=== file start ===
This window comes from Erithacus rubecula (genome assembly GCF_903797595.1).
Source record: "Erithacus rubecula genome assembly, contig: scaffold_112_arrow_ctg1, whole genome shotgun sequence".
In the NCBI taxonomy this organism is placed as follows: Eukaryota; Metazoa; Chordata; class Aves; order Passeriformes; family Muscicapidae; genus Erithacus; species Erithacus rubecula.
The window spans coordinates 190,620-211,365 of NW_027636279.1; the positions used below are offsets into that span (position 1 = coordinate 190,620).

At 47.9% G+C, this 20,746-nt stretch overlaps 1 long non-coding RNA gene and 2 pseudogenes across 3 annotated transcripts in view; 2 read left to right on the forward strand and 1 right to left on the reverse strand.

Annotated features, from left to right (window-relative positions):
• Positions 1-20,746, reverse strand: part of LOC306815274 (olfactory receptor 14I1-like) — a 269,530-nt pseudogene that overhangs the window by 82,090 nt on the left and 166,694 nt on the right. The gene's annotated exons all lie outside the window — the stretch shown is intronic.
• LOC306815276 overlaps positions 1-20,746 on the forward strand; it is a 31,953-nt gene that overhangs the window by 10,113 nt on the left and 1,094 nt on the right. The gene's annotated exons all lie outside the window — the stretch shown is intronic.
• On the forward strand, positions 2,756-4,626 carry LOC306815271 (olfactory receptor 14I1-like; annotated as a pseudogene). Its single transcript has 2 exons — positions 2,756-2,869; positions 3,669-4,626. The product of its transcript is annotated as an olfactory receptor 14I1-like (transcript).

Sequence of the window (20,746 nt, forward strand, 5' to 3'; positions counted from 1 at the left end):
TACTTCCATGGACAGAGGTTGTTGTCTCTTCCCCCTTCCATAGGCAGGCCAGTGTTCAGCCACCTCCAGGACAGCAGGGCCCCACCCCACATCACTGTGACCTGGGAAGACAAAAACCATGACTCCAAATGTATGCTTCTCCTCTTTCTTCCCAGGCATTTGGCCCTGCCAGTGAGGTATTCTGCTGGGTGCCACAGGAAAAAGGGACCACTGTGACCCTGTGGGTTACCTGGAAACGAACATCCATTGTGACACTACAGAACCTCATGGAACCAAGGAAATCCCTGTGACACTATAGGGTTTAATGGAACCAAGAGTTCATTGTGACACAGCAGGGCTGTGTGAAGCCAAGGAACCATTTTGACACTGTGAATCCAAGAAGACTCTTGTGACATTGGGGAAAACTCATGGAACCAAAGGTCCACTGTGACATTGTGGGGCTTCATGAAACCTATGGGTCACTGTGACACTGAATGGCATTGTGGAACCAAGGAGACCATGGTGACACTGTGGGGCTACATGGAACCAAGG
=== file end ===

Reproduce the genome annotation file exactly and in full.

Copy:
This window comes from Erithacus rubecula (genome assembly GCF_903797595.1).
Source record: "Erithacus rubecula genome assembly, contig: scaffold_112_arrow_ctg1, whole genome shotgun sequence".
In the NCBI taxonomy this organism is placed as follows: Eukaryota; Metazoa; Chordata; class Aves; order Passeriformes; family Muscicapidae; genus Erithacus; species Erithacus rubecula.
The window spans coordinates 190,620-211,365 of NW_027636279.1; the positions used below are offsets into that span (position 1 = coordinate 190,620).

At 47.9% G+C, this 20,746-nt stretch overlaps 1 long non-coding RNA gene and 2 pseudogenes across 3 annotated transcripts in view; 2 read left to right on the forward strand and 1 right to left on the reverse strand.

Annotated features, from left to right (window-relative positions):
• Positions 1-20,746, reverse strand: part of LOC306815274 (olfactory receptor 14I1-like) — a 269,530-nt pseudogene that overhangs the window by 82,090 nt on the left and 166,694 nt on the right. The gene's annotated exons all lie outside the window — the stretch shown is intronic.
• LOC306815276 overlaps positions 1-20,746 on the forward strand; it is a 31,953-nt gene that overhangs the window by 10,113 nt on the left and 1,094 nt on the right. The gene's annotated exons all lie outside the window — the stretch shown is intronic.
• On the forward strand, positions 2,756-4,626 carry LOC306815271 (olfactory receptor 14I1-like; annotated as a pseudogene). Its single transcript has 2 exons — positions 2,756-2,869; positions 3,669-4,626. The product of its transcript is annotated as an olfactory receptor 14I1-like (transcript).

Sequence of the window (20,746 nt, forward strand, 5' to 3'; positions counted from 1 at the left end):
TACTTCCATGGACAGAGGTTGTTGTCTCTTCCCCCTTCCATAGGCAGGCCAGTGTTCAGCCACCTCCAGGACAGCAGGGCCCCACCCCACATCACTGTGACCTGGGAAGACAAAAACCATGACTCCAAATGTATGCTTCTCCTCTTTCTTCCCAGGCATTTGGCCCTGCCAGTGAGGTATTCTGCTGGGTGCCACAGGAAAAAGGGACCACTGTGACCCTGTGGGTTACCTGGAAACGAACATCCATTGTGACACTACAGAACCTCATGGAACCAAGGAAATCCCTGTGACACTATAGGGTTTAATGGAACCAAGAGTTCATTGTGACACAGCAGGGCTGTGTGAAGCCAAGGAACCATTTTGACACTGTGAATCCAAGAAGACTCTTGTGACATTGGGGAAAACTCATGGAACCAAAGGTCCACTGTGACATTGTGGGGCTTCATGAAACCTATGGGTCACTGTGACACTGAATGGCATTGTGGAACCAAGGAGACCATGGTGACACTGTGGGGCTACATGGAACCAAGG